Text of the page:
IRS should study the use of private tax collectors, GAO says

The IRS should consider the use of private collection agencies to reduce the $120 billion backlog of unpaid taxes, the General Accounting Office said in a report.

IRS has put off debt collections in recent years because it lacked the staff to do the work. 'The growth in the backlog of unpaid taxes poses a risk to our voluntary tax system,' said Michael Brostek, director of GAO Tax Issues.

The investigative agency did not analyze whether contracting out to private collection agencies was the best option. 'Doing nothing more than has been done recently is not preferable,' the report said. 'When the majority of taxpayers receiving phone calls from IRS are those who respond to written IRS notices, taxpayers and practitioners may conclude that failing to respond to IRS is an effective tactic for avoiding tax responsibilities,' the report said.

IRS determined in an analysis that private collectors may be somewhat more efficient in collecting simpler types of delinquent debts, but the analysis did not indicate whether private collectors were the least costly option overall. The study found that private collectors would generate $4.60 in revenue for every dollar in cost and IRS employees would generate $4.10. Also, private agencies lack experience in collecting tax debt.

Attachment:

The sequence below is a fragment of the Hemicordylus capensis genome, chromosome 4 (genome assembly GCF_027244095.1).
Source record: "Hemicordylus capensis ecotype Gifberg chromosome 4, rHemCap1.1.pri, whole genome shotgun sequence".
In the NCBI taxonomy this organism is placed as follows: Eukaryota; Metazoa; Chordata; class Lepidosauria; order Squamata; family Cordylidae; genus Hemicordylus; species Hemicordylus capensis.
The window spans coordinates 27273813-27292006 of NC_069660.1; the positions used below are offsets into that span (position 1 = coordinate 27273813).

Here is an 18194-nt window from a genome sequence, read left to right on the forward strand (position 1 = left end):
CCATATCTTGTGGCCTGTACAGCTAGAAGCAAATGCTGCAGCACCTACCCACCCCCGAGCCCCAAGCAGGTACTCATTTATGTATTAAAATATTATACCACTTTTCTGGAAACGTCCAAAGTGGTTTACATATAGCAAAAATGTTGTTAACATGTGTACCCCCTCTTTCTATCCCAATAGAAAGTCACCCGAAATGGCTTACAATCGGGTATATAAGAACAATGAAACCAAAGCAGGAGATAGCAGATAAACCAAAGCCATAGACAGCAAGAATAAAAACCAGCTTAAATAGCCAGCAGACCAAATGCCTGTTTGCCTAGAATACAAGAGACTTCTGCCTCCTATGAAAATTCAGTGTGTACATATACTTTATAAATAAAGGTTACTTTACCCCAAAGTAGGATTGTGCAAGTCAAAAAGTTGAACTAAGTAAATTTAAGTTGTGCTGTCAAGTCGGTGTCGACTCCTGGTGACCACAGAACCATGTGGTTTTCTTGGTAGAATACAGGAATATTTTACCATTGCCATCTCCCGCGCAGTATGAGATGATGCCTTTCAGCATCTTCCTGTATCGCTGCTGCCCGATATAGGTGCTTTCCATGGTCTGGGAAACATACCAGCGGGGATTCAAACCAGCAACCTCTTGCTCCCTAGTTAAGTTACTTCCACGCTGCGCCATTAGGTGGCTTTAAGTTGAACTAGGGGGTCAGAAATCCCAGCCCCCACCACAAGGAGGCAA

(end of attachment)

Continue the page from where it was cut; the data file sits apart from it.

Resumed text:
IRS Commissioner Mark Everson said in response to GAO last week that if Congress authorizes it, the IRS would study how costly and effective private collection agencies would be in the overall collection of delinquent taxes.

Legislation that has been proposed to authorize private collection agencies has not passed yet. However, IRS should put in place components that would assure that contracting private collectors would be successful. Among those factors, IRS has been developing:
  • program performance measures and goals

  • plans for a computer system to transmit data to private collection agencies

  • a method to select cases for private collection agencies

  • contract provisions to govern data security and private collectors' interactions with taxpayers.


About the Author

Mary Mosquera is a reporter for Federal Computer Week.

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